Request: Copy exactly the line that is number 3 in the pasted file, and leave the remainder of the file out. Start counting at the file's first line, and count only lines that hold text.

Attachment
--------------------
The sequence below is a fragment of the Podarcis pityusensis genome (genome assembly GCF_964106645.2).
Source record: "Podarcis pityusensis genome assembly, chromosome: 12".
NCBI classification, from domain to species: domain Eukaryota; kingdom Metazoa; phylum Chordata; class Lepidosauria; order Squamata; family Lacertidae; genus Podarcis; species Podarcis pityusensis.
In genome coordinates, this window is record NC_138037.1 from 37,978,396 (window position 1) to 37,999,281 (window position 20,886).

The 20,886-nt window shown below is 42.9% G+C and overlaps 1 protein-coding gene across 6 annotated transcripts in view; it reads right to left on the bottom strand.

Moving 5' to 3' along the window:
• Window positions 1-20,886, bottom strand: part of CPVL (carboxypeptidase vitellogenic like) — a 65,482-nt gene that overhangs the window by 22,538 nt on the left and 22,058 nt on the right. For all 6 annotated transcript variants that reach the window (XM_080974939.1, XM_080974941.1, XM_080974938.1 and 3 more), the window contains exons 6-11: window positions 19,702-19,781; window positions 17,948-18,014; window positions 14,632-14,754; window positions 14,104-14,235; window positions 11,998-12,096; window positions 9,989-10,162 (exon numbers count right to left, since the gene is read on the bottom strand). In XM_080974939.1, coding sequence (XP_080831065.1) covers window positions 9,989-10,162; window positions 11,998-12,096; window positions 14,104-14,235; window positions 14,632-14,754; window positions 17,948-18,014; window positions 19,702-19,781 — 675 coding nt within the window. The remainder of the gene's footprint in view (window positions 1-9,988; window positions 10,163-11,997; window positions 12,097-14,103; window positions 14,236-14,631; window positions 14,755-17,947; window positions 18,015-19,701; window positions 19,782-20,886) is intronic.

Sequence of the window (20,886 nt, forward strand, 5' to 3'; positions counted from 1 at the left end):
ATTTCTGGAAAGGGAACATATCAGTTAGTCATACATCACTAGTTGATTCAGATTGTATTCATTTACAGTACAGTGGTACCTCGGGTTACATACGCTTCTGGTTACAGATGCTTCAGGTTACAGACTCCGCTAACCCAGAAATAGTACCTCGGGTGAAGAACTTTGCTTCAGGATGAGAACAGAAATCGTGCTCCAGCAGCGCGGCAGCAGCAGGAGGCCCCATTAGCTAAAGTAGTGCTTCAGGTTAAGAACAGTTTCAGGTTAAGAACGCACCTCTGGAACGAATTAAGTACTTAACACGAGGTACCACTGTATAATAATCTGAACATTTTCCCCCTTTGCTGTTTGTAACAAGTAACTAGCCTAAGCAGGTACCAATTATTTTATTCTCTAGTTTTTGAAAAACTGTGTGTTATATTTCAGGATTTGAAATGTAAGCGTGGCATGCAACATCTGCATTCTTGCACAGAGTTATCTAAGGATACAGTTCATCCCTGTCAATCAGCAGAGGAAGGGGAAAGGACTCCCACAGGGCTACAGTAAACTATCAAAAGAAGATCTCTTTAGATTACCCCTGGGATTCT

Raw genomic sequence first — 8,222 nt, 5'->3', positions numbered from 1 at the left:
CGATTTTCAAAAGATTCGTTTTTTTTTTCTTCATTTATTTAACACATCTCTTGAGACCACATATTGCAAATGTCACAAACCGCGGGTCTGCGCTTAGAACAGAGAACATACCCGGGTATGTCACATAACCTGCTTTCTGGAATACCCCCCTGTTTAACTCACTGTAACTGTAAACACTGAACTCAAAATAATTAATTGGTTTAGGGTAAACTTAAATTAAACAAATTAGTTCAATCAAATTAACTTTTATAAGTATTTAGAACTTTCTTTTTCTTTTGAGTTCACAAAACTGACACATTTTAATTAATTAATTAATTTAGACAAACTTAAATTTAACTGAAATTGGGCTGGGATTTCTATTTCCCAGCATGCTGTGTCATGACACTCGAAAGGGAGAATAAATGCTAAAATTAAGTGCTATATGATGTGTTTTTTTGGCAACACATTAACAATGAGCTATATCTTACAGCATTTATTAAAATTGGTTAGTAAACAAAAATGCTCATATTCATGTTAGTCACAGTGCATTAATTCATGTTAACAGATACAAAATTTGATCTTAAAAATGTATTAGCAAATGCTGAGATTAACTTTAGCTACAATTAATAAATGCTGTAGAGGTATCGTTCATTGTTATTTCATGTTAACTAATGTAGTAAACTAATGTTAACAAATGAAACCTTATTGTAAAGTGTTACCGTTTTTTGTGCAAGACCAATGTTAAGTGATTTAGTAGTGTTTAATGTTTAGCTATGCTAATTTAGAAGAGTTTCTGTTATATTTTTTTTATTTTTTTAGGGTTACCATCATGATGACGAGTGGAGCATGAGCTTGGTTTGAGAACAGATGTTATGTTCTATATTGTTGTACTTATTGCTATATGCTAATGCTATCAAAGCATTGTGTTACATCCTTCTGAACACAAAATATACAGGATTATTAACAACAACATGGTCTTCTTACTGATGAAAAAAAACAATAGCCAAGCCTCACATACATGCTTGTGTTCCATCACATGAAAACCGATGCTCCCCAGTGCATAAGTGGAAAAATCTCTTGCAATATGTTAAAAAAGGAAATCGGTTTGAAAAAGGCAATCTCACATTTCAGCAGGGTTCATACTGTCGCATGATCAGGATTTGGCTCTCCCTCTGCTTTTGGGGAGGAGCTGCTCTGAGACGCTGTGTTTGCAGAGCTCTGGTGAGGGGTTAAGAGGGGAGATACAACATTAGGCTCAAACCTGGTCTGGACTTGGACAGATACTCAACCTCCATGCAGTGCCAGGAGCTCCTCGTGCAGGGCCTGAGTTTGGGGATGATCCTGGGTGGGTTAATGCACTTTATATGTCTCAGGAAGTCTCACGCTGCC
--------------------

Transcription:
NCBI classification, from domain to species: domain Eukaryota; kingdom Metazoa; phylum Chordata; class Lepidosauria; order Squamata; family Lacertidae; genus Podarcis; species Podarcis pityusensis.